The Parker-Hale M82 (Model 82) was a conventional bolt-action rifle appearing from the British Parker-Hale concern of Birmingham. The company was already a well known entity for its line of successful precision sporting rifles and the M82 represented a militarized version of its existing Model 1200TX Target Rifle. Design work began in the 1960s and the type was adopted for service in 1972 and has continued use into the 2000s by a handful of national military forces including the British Army.
The M82 featured a traditional layout with a single-piece, epoxy resin-coated wooden stock component. The barrel was of a "free-floating" design to aid in accuracy - the barrel was not touched by the stock at any point of its length. Additionally, the barrel assembly was completed in chrome molybdenum steel to resist corrosion and lengthen its service life. The butt section was made as customizable and adjustable as possible to suit most shooter requirements for comfort and general ergonomics. The pistol grip was well curved behind the underslung trigger unit. A "silent" safety feature minimized accidental discharges. A scope was fitted over the receiver in the usual way while iron sights were retained as a backup measure. Overall weight was near 16lb with a length of 1,162mm with a barrel assembly of 600mm long. The weapon was chambered for the widely-available 7.62x51mm NATO cartridge fed by way of a 5-round capacity magazine well.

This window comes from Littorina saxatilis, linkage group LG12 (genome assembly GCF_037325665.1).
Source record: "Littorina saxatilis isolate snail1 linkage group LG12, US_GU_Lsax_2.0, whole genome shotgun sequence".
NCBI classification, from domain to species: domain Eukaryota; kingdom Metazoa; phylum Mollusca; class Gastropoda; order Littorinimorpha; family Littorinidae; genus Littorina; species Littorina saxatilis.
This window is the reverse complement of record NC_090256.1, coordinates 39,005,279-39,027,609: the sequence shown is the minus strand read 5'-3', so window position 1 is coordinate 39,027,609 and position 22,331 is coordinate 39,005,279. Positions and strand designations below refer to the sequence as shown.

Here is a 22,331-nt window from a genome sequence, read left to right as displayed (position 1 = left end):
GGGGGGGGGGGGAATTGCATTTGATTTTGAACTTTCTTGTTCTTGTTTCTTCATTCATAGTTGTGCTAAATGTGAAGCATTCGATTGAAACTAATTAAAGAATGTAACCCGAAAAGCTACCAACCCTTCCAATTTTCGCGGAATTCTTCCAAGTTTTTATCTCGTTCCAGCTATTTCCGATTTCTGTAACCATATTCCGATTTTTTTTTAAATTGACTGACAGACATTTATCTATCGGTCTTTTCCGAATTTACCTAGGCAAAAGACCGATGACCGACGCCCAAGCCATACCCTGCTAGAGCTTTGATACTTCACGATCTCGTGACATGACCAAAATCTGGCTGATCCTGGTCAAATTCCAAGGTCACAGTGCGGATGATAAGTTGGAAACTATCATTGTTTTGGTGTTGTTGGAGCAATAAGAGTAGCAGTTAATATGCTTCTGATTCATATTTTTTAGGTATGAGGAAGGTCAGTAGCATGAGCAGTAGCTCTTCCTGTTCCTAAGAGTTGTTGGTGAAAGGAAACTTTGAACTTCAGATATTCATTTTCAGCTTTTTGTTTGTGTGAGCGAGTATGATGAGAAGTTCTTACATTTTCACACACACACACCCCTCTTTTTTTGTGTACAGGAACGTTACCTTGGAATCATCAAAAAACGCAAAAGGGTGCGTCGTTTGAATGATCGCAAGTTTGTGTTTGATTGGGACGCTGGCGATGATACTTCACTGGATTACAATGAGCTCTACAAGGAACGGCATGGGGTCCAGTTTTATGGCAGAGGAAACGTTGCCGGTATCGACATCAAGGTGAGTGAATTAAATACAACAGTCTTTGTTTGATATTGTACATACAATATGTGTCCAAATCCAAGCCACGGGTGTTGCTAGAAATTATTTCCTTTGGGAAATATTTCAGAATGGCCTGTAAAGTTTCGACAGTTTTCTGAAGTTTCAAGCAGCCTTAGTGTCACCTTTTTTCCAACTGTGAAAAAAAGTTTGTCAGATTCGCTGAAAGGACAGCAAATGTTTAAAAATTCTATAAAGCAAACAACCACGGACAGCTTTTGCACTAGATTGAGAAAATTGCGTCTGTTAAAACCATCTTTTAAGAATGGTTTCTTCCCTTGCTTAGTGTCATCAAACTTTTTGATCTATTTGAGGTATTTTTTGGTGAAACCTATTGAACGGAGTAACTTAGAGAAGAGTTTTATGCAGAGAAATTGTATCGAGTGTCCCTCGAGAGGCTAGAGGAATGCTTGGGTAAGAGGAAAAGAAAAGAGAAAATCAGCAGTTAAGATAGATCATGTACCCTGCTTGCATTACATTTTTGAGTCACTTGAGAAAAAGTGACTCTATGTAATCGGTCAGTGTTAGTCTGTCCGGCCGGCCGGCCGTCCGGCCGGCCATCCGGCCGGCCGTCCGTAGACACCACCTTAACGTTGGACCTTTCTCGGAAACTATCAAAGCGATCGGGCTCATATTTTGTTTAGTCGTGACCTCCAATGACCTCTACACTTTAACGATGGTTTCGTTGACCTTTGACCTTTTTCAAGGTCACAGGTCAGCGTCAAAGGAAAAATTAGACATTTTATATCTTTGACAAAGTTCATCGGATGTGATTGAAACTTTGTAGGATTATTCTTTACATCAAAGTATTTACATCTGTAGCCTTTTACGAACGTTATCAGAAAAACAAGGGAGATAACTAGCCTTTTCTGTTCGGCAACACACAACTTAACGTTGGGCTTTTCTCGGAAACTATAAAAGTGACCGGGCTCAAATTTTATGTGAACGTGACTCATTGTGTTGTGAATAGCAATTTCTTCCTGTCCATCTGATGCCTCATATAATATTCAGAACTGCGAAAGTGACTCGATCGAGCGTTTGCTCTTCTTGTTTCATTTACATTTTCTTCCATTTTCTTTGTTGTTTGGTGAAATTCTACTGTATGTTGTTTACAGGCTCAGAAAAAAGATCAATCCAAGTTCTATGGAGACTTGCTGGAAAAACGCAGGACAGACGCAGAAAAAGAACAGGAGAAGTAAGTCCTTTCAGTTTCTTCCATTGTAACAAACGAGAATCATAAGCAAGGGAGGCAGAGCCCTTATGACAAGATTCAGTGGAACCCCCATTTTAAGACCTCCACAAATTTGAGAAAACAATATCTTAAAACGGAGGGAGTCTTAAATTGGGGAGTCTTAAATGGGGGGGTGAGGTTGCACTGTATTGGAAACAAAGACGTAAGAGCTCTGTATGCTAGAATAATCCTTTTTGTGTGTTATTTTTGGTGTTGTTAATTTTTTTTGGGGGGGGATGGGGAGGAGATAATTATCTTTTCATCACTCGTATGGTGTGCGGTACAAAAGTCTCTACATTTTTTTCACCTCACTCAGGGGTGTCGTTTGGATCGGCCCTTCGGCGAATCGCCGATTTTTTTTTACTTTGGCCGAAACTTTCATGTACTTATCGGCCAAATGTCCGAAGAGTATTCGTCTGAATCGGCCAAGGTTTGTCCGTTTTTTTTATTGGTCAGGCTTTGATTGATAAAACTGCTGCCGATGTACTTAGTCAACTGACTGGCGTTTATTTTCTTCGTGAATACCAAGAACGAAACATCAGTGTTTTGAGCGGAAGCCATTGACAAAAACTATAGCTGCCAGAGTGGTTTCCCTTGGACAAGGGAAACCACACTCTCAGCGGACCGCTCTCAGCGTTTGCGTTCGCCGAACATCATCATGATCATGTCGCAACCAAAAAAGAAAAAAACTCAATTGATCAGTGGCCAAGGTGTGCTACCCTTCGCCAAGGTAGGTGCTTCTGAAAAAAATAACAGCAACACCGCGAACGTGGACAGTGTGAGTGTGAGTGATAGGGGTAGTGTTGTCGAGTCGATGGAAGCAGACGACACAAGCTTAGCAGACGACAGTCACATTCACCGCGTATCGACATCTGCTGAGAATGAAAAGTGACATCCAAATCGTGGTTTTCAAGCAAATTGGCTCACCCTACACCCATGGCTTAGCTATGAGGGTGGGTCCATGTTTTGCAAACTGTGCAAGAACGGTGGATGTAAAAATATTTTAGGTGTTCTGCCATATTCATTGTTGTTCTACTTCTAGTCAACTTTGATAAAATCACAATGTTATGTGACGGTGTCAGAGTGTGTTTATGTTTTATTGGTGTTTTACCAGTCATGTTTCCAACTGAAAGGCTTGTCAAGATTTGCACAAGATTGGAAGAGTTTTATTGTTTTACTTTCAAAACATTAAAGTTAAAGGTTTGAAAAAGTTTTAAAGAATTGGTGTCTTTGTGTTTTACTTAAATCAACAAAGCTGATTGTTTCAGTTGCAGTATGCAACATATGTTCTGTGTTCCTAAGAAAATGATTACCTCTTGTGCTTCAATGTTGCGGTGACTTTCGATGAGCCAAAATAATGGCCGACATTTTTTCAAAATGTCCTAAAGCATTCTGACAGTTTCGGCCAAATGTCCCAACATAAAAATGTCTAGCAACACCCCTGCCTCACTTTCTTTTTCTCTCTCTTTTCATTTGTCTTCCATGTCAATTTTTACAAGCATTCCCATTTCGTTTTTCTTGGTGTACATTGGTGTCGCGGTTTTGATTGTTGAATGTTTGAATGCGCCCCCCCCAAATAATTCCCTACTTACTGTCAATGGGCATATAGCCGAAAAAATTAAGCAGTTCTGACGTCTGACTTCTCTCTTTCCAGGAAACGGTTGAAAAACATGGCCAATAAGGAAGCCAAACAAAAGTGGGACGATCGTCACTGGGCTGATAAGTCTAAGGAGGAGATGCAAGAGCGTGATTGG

As a bolt-action rifle, the M82 required the operator to manage the bolt through the integrated handle assembly which cleared the chamber of spent shell casings and introduced a fresh cartridge from the magazine well. The action of the M82 was related to the proven system first perfected in the German Mauser of the late 1800s. Effective firing ranges were out to 800 meters while a variety of optics could be fitted on the provided receiver mounts.
M82 marked the original full-length rifles. The L81A1 of the British Army was a shortened form and joined the L81A2 in cadet training roles (the A2 succeeding the A1 models in time). The Canadian Army accepted the M82 as the C3 series in 1972 and featured some subtle changes to the base design to fulfill the Canadian requirement. The C3A1 was a modernized mark for the Canadian Army. Operators beyond the British Army and Canada became Australia and New Zealand. The Australian Army later replaced their M82 rifles with an Accuracy International (AW) long-range precision product.
- Manual Repeat-Fire
- Long-Range Precision
1,113 mm (43.82 in)
600 mm (23.62 in)
10.58 lb (4.80 kg)
Iron; Optional Optics
Manually-Operated Bolt-Action (Mauser-based)
2,755 feet-per-second (840 meters-per-second)
2,164 ft (660 m; 721 yd)
Model 82 (M82) - Base Series Designation
L81 - British Army Designation
L81A1 - British Army Cadet Training Rifle
L81A2 - British Army Cadet Training Rifle; modernized and succeeding the A1-models.
C3 - Canadian Army designation; adopted in 1972
C3A1 - Modernized C3 model